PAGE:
Ten people, three banners, one folding table and just a handful of petitions — the fight to save the lives of millions of HIV-positive people began with the trappings of no more than your average mall fundraising stand on a December day at the foot of Cape Town’s St George’s Cathedral.
“The National Association of People Living with Aids has initiated the Treatment Action Campaign (TAC) to draw attention to the unnecessary suffering and Aids-related deaths of thousands of people in Africa,” said a statement released 20 years ago announcing the TAC’s formation.
The organisation spread from that small demonstration seeping into homes, streets, community halls and even doctors’ offices around South Africa as activists and experts banded together to fight Aids denialism and quackery. The group took the government to court to compel it to provide treatment to protect children born to HIV-positive mothers and then, finally, to everyone living with HIV.
Then, it taught people living with HIV to understand their drugs, how they worked and the importance of taking them every day.
But it didn’t stop there. The TAC used its iconic HIV-positive t-shirts to start conversations in communities about HIV stigma. Once donned by former President Nelson Mandela, the distinctive shirts have travelled the world worn by everyone from United Nations diplomats to Zambian activists as they fought their own battles for treatment.
The TAC became a “sort of the spiritual leader of [HIV activism]”, former UN Special Envoy for Aids in Africa Stephen Lewis once said. Lewis went on to cofound the organisation Aids-free World.
Today, in fact, we may need the TAC more than ever, he warns in a recent video message to the group.
This week, as the TAC turns 20, we look back at two decades of HIV activism in 11 iconic posters.
1. ‘We want ordinary people in South Africa to have antiretrovirals (ARVs). I am urging people all over the world to show solidarity.”
These were Edward Mabunda’s last recorded words. He died at the age of 36, one of more than 330 000 South Africans who lost their lives between 2000 and 2005 because of President Thabo Mbeki’s refusal to provide HIV treatment, a 2008 study in the Journal of Acquired Immune Deficiencies estimated.
2. Without treatment, about a third of babies born to HIV-positive mothers will contract the virus either before, during or after birth, a 1996 South African study published in the Pediatric Infectious Diseases Journal found.
But in 1994, researchers found the first evidence that a combination of two antiretrovirals, Zidovudine (AZT) and nevirapine given to newborn babies could reduce the risk. The TAC quickly took up the cause.
3. Sarah Hlalele became the plaintiff in the TAC’s 2002 Constitutional Court case that ultimately compels the state to begin providing prevention of mother-to-child HIV transmission (PMTCT) services. The judgement comes too late for Hlalele’s son Kgotso. Read more about her story here.
4. After the TAC won the Constitutional Court victory, it taught mothers about their right to treatment and how to use it.
Many people thought women wouldn’t test without treatment being available for themselves but being able to help their babies was enough to convince them.
5. Today, less than 2% of babies born to HIV-positive mothers contract the virus from their mothers as of six weeks after birth, according to results announced at the 2016 International Aids Conference.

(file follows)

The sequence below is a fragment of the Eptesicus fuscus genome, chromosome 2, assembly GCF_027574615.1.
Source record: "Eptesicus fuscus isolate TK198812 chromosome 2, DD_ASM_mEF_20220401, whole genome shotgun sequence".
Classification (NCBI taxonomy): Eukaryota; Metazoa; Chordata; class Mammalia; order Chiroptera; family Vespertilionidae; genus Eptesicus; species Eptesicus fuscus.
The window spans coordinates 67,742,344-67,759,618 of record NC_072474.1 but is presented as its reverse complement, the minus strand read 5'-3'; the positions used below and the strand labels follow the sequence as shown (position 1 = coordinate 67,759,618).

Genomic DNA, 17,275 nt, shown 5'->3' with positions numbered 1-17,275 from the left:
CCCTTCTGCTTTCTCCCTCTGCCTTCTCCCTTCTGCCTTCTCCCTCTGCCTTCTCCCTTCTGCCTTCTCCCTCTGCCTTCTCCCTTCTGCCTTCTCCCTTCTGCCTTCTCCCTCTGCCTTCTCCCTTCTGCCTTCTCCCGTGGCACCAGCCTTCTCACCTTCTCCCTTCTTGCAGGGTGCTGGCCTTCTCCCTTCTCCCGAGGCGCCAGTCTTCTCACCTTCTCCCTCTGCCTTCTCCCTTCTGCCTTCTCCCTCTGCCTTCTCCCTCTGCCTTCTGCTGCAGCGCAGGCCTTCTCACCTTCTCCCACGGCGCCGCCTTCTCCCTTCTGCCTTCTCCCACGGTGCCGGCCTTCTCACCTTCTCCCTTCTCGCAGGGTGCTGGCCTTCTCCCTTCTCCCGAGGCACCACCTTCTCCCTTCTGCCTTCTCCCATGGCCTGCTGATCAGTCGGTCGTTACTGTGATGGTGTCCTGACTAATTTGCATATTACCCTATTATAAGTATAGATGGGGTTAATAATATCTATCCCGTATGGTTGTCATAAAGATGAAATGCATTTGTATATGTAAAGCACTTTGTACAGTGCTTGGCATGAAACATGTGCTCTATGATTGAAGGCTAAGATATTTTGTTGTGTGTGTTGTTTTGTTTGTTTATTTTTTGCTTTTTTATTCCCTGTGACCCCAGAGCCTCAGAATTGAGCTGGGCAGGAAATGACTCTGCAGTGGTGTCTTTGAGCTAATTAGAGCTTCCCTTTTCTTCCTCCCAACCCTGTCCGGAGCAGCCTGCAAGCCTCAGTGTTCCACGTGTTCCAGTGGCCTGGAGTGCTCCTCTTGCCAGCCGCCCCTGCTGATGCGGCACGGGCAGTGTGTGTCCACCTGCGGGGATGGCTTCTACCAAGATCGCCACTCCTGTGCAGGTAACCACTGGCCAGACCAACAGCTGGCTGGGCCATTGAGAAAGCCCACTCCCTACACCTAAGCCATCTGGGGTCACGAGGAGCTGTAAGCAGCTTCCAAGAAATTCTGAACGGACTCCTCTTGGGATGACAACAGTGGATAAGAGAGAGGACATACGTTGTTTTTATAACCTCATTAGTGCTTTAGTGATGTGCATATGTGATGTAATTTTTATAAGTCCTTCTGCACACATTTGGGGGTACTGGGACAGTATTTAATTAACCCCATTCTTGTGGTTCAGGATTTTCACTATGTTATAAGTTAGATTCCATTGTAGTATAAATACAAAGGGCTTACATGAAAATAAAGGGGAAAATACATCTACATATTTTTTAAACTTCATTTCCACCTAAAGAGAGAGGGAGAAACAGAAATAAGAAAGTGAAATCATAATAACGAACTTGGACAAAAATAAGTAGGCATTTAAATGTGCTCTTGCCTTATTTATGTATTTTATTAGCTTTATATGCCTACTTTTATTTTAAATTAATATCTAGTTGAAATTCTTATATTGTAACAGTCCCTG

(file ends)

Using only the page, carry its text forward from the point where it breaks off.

6. Mothers could now protect their babies, but without treatment, they wouldn’t live long enough to see them grow.
7. And as more people died, the TAC continued the pressure — conducting die-ins and marches to call for treatment.
8. It works, and in 2004, South Africa slowly begins rolling out HIV treatment in the public sector.
9. The TAC also battles stigma and quackery, educating people living with HIV about the science behind the virus and medication. Doctors taught activists, and activists taught each other, communities and journalists.
Unfortunately, stigma still leads to the murder of several TAC activists, including Gugu Dlamini and Lorna Mlofana who were killed for being HIV positive.
This is how Dlamini’s daughter, Mandisa, remembers the day she lost her mother:
“I didn’t know what Aids was, but my mother went on national TV and told her story. Her friend came over a few days later and said, ‘Let’s go to a party.’ “When they were [at the party], people said a guy came in and pushed [my mother] outside and asked her, ‘What are you doing here? You want to kill us all?’
“Then they [members of the community] started beating her with anything they could find. When they were done, they pushed her down a cliff and they told the neighbour, who was also [HIV] infected and a friend of my mother’s, ‘Go and tell them to come and fetch their dog, we are done with it.’ I had to go there with [my mother’s] boyfriend to fetch her. We went and looked for help from the neighbours but they wouldn’t help take her to hospital because they thought their cars would also be infected and they would die of Aids”.
Mandisa eventually returned to KwaMashu, KwaZulu-Natal where her mother was murdered and now runs the Gugu Dlamini Foundation.
10. But when medicine came, it didn’t come cheap. In 2002, monthly ARV treatment cost more than R2 000 per month.
11. Both the TAC and its US counterpart Act Up’s work to educate people with HIV on intellectual property law helped both groups take on Big Pharma to fight for cheaper drugs.
In South Africa, the TAC lobbied for former trade and industry minister Alec Erwin to issue compulsory licenses on certain HIV medications. This kind of arrangement would allow other companies to produce a product without a patent because of the public health emergency.
Today, the South African government pays just a fraction of what it did for HIV treatment a decade ago and runs the world’s largest ARV programme.